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What do scooter-sharing companies do in the winter?

As winter winds blow into the Northern Hemisphere, life doesn’t stop moving. In fact, private car use and other insulated modes–like taxis, ride hailing and public transit–tend to see ridership rise as temperatures go down. The result is congested roads, increased travel times and impossible parking (as if you needed more stress during the holidays).

Obviously no one wants to bike through a blizzard (unless you’re this guy), but weather permitting, shared mobility devices are ridden throughout the colder months. Those who brave the elements on a scooter or bike can not only get to their destination quicker, but reap the rewards of active transportation.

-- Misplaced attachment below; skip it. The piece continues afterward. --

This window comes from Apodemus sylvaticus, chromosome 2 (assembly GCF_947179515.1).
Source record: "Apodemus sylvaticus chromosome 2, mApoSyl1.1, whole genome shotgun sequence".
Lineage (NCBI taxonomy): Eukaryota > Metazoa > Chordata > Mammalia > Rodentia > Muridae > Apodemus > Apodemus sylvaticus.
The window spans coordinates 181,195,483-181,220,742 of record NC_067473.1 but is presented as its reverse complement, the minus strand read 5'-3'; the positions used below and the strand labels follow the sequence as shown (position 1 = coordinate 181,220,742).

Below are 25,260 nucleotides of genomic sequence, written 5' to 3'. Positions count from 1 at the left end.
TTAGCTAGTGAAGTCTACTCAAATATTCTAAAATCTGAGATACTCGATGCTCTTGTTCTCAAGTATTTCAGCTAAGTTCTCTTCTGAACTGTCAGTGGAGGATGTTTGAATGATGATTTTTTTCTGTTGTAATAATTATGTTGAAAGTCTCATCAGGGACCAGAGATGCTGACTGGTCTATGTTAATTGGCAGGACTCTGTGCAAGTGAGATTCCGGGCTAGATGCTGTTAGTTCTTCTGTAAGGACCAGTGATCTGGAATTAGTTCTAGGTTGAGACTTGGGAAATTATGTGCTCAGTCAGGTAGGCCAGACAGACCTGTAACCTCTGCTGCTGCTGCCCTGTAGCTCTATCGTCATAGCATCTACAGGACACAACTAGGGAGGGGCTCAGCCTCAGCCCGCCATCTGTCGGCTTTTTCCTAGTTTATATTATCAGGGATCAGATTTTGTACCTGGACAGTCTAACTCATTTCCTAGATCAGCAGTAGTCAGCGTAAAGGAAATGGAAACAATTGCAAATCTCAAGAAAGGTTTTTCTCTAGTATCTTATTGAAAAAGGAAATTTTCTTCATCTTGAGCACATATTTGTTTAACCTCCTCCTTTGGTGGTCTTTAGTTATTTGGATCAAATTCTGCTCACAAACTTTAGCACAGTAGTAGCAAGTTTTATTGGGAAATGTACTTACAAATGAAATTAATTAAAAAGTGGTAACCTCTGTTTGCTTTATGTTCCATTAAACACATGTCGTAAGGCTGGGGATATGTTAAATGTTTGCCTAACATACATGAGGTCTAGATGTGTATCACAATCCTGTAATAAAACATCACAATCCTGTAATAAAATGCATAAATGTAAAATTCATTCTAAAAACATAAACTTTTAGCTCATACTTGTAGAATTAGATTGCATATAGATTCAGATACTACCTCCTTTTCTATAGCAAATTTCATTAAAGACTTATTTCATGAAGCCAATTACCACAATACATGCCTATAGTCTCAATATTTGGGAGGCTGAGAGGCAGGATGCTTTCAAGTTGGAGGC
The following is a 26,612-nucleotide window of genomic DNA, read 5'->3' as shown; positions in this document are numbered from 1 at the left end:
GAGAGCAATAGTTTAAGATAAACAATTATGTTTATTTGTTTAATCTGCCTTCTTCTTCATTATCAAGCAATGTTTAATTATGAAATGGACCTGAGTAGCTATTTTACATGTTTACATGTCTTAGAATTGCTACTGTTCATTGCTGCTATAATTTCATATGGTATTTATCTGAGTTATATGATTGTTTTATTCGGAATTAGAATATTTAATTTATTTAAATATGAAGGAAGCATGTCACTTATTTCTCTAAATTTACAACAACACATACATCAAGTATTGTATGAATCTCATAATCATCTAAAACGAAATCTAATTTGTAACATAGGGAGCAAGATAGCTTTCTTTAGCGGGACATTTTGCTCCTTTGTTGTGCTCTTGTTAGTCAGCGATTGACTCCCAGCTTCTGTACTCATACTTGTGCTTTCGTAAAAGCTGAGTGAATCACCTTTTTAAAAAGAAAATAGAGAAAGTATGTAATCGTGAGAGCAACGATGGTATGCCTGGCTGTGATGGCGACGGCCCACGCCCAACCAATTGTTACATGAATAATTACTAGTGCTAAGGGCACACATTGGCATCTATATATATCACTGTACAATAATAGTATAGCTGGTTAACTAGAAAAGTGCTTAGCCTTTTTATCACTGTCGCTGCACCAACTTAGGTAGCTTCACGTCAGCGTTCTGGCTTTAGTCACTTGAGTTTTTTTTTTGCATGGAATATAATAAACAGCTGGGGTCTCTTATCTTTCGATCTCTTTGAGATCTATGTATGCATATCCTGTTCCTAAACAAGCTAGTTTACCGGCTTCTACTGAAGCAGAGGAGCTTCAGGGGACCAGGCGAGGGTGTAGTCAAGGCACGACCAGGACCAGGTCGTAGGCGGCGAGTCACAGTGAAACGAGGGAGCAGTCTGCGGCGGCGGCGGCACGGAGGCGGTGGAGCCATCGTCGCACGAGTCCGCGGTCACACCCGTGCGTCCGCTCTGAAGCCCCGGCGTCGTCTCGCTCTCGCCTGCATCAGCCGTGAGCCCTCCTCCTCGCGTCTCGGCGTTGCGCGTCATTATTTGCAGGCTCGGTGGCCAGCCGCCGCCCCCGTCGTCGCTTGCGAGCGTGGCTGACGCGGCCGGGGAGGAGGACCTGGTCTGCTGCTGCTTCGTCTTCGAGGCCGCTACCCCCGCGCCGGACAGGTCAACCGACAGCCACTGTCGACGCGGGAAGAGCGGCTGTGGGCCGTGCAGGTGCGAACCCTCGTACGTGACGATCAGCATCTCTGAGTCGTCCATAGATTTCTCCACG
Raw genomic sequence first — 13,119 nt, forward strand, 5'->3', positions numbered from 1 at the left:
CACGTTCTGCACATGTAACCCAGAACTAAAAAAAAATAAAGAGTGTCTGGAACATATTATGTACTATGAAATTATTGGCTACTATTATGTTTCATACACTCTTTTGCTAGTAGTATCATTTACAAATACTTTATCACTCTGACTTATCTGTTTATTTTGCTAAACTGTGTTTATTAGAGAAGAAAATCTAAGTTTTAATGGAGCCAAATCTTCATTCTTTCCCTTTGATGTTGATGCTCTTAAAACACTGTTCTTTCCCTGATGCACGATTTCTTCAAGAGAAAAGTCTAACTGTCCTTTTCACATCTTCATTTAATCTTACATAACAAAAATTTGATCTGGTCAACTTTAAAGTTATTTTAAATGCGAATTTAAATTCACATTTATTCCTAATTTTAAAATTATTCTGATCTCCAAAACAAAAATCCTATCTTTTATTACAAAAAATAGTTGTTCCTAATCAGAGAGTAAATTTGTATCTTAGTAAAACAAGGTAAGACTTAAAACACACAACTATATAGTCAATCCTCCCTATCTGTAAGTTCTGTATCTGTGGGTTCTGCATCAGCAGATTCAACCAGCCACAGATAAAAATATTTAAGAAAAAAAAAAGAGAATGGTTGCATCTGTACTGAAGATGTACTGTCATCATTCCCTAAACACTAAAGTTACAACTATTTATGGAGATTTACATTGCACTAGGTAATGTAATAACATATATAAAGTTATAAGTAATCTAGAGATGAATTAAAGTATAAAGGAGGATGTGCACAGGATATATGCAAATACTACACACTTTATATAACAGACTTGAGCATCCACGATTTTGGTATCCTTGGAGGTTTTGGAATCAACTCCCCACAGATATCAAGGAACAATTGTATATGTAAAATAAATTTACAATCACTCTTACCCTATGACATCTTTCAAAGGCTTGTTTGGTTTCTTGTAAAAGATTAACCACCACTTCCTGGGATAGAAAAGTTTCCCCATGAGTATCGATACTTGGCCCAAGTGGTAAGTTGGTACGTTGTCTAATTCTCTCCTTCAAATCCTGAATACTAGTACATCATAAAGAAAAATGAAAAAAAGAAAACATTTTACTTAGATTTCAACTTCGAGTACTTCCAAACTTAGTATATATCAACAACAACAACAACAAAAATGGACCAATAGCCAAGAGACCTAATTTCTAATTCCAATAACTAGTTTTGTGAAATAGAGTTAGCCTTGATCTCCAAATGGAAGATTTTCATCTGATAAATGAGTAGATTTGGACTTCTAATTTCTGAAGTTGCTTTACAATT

So how do shared micromobility companies ride out the winter season?

There are three common scenarios for public fleet operators: 

  1. Continued full service
  2. Partial service
  3. Hibernation

Today, we’re exploring these three options as well as best practices for operators to do anything but be slow in the snow:

[Photo by kangning on Pixabay]

1. Continued full service

The first and most obvious answer is to just keep riding! A 12-month operational season is why many shared mobility startups go for mild and tropical markets. Winter temperatures between 11 – 21°C (51.8 – 69.8°F) in Queensland, Australia mean riders can enjoy Oggy scooters all year round. In actual fact, because the southern states experience far more wintry conditions, ridership increases as residents of other states come to holiday in Queensland.